A crew member who fell ill on a ship from Africa is diagnosed with malaria, Jefferson Parish Councilman at Large Chris Roberts said Wednesday night.

The crew member was taken to West Jefferson Medical Center for treatment. At least three more crew members, plus the river pilot who boarded the ship, were also expected to arrive at the hospital Wednesday night.

The crew member with malaria was listed in critical condition, Plaquemines Parish President Billy Nungesser said before the diagnosis was made.

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“Our doctors and staff are ready and we have instituted full safety precautions in the unlikely event that this turns out to be something of concern,” said WJMC spokeswoman Taslin Alfonzo. “Everyone is using an abundance of caution until the patients can actually be assessed and appropriately diagnosed.”

Embedded in the hospital’s emergency room is the Region 1 disaster coordinator from the state, Alfonzo said.

Officials in New Orleans confirmed that the Centers for Disease Control and Prevention, the U.S. Coast Guard and various government epidemiologists were at the scene in Belle Chasse, where the vessel, identified as the Marine Phoenix, anchored near the Naval Air Station Joint Reserve Base.

Late Wednesday, officials told WDSU that another member of the crew — who had left the ship to seek treatment in the Bahamas — had died. That crew member was also diagnosed with malaria.

The Marine Phoenix is a refrigerated cargo vessel flagged out of the African nation of Liberia. The 20-year-old ship weighs more than 7,000 tons and has more than 400 thousand cubic feet of space.

According to a release from the CDC, the ship was reported to have traveled to a port in the Democratic Republic of the Congo and others in Africa. Officials immediately downplayed the likelihood that the sickness was related to an outbreak of Ebola in that part of the world.

“There is no evidence to suggest that the crew members traveled to, or had any contact with anyone from the remote island region of DRC where Ebola cases are occurring. Given this, the chance that the crew member could have Ebola is thought to be exceedingly low,” the CDC stated.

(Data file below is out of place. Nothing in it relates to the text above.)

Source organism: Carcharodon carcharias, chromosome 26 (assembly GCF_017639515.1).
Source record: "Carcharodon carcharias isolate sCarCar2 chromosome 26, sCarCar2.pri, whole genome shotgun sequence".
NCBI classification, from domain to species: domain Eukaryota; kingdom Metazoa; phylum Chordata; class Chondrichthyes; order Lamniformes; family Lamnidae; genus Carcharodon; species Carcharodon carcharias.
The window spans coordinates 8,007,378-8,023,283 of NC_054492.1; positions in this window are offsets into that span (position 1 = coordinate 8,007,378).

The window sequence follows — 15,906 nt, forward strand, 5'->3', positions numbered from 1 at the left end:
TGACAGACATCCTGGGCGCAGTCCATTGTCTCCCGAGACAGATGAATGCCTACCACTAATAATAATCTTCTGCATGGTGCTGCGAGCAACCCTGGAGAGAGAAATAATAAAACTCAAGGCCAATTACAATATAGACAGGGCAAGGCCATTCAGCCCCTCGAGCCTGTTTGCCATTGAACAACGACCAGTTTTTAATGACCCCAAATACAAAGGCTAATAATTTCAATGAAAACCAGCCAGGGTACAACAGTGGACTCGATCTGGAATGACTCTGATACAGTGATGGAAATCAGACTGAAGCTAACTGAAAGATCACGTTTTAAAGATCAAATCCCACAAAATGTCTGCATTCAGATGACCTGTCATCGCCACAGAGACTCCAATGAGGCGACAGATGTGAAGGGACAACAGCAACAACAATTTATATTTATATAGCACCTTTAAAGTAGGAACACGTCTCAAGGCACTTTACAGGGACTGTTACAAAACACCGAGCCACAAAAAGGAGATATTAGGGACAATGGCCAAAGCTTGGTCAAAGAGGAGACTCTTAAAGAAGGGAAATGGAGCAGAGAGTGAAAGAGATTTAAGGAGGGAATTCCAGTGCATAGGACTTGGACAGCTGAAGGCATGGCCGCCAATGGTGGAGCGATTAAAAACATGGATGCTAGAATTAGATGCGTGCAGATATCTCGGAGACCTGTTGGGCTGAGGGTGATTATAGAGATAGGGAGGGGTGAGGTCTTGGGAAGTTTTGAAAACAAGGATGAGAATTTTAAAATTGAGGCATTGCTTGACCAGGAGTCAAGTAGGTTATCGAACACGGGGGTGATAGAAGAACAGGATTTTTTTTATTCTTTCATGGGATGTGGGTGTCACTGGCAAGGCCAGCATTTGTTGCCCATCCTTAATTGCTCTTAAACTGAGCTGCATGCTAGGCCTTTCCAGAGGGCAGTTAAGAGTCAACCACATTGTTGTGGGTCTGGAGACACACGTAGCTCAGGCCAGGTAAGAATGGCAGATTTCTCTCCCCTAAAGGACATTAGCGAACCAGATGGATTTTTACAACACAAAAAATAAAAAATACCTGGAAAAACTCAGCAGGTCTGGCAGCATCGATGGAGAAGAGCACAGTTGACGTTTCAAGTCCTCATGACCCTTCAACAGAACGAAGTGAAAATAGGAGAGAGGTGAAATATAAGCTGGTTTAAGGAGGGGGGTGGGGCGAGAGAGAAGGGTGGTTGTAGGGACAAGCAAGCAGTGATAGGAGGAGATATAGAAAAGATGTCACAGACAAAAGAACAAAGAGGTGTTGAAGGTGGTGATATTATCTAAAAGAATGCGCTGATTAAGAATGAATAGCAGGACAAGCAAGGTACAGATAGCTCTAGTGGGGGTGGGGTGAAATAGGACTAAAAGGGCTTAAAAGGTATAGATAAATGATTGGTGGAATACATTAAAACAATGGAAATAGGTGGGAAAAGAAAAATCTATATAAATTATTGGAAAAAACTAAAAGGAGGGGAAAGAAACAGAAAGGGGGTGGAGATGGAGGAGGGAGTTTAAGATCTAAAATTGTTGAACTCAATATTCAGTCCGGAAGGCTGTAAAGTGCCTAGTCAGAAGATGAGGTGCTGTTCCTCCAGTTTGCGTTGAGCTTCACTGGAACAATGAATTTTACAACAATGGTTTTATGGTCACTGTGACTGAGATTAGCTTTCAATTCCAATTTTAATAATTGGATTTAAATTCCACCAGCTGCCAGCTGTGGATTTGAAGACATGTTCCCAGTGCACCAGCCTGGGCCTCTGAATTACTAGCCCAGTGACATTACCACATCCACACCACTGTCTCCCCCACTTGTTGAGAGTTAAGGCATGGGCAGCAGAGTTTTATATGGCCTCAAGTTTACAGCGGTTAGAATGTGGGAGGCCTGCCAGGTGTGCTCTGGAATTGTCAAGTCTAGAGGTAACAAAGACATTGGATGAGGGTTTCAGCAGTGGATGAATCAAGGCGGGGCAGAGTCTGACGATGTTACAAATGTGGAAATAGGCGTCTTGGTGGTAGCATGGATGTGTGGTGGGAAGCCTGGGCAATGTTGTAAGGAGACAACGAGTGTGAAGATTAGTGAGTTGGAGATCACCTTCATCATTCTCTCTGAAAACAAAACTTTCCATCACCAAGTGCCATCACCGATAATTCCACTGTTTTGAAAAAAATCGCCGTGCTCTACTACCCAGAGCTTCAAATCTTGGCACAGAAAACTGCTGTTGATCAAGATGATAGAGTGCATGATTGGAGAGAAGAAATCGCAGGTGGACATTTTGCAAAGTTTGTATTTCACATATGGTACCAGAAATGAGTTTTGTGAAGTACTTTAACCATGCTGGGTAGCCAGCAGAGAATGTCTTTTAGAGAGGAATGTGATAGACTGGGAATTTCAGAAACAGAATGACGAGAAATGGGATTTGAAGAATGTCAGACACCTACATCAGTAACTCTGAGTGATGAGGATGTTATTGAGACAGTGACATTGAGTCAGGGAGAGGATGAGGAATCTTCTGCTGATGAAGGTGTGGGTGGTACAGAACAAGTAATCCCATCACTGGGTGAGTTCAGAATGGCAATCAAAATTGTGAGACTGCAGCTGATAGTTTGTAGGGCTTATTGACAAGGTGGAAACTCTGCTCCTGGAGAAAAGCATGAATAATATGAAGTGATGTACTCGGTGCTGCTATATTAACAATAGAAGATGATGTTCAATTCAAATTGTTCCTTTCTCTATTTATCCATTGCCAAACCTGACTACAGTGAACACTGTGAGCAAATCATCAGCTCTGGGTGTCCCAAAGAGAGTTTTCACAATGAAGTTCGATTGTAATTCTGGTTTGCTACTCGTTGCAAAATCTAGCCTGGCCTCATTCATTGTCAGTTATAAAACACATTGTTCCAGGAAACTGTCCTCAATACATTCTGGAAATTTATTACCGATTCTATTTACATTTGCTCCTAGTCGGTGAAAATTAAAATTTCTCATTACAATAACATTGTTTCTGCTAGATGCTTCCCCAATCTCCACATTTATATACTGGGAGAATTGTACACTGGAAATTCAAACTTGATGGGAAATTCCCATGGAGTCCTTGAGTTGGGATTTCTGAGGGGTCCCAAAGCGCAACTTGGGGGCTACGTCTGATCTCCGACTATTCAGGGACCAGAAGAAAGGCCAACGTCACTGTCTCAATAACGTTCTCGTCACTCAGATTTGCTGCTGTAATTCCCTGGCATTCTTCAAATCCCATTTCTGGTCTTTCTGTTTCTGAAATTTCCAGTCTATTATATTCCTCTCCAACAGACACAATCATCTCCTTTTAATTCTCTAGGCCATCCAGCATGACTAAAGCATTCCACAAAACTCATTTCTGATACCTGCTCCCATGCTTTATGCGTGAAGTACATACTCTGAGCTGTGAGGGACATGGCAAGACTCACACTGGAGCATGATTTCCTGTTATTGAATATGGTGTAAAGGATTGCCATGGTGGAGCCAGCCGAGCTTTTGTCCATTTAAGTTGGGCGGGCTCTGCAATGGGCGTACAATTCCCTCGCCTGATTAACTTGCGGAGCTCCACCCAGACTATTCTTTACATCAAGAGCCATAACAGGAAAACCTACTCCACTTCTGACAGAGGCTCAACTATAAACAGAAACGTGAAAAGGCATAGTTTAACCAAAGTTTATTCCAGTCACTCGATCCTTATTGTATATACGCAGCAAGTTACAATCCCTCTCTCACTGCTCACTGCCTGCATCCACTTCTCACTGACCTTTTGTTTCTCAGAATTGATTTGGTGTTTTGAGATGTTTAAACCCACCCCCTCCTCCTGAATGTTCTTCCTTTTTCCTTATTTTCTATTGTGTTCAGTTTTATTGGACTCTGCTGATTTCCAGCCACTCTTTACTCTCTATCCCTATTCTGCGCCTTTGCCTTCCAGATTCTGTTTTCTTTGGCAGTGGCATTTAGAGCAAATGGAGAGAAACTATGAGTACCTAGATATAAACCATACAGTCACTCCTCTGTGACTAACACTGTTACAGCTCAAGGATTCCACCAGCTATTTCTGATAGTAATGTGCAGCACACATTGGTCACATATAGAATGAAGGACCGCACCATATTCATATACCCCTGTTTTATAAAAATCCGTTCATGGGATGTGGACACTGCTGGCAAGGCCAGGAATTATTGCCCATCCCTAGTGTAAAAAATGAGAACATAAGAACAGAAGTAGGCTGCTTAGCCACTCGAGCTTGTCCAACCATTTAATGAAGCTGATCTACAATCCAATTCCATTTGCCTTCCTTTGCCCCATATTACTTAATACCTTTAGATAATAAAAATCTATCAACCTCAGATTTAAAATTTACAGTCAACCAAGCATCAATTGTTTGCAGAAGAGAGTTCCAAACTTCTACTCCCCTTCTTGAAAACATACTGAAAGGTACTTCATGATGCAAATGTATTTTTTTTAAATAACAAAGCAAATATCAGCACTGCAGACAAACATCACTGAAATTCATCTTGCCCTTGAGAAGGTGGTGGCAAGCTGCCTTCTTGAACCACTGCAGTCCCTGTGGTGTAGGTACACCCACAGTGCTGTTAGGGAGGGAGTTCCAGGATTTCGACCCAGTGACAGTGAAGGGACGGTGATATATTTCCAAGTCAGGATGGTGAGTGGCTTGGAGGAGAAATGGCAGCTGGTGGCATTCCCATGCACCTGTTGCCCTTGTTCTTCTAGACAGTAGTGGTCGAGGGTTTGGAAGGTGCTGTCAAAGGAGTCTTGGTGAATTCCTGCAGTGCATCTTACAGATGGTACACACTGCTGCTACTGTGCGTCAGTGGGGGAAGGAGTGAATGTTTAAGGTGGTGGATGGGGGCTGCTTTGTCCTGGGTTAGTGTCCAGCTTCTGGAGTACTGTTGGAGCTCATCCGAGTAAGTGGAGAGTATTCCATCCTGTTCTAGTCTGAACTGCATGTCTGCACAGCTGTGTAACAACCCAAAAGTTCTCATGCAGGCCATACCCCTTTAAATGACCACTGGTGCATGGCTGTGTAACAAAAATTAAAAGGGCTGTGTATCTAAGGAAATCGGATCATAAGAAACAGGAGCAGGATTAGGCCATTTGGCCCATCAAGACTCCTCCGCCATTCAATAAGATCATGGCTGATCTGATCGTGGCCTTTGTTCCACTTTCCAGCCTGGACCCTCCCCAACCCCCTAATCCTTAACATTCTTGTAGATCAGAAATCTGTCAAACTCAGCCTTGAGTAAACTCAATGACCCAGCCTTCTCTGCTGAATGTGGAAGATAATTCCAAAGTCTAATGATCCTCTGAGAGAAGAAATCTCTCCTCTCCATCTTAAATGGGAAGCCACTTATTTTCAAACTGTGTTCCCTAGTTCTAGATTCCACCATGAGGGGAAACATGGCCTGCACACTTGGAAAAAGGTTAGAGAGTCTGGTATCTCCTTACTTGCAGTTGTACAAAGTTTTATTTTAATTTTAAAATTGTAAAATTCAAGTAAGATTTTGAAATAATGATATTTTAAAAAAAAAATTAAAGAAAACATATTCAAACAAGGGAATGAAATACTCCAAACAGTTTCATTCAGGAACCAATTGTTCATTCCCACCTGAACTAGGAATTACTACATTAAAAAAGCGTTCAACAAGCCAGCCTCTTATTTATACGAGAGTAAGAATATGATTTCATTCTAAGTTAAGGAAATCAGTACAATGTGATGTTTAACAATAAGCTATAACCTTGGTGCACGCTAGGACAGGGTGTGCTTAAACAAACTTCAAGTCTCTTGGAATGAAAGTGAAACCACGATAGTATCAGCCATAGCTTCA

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Initial details state that the ship alerted Louisiana and U.S. health officials that the individuals on board were sick.

Officials with the CDC said a staff member had already been in New Orleans to train partners. He joined the Coast Guard and the Louisiana Department of Health when it docks Wednesday evening. 

“Even if a person on the ship was exposed to Ebola, once they are screened by medical personnel in New Orleans, they would not be able to go anywhere,” said WDSU Medical Editor Dr. Corey Hebert. “Even if they did get out, it has to be spread by direct bodily fluids.”

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New Orleans Mayor Mitch Landrieu’s Office issued the following statement following the developments.

“The City of New Orleans is in close contact with officials at the Center for Disease Control, the Coast Guard, the Louisiana Department of Health & Hospitals, and the Port of New Orleans. To protect the health and safety of our residents, the City has requested that all state and federal agencies take every precaution as though this is the worst-case scenario. We will continue to closely monitor the situation. “

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The Democratic Republic of Congo is reporting new Ebola cases, sparking fears that the deadly virus is expanding far beyond West Africa. Two people in Gera tested positive for Ebola. The death toll is nearing 1,500 people in Guinea, Sierra Leone, Liberia and Nigeria.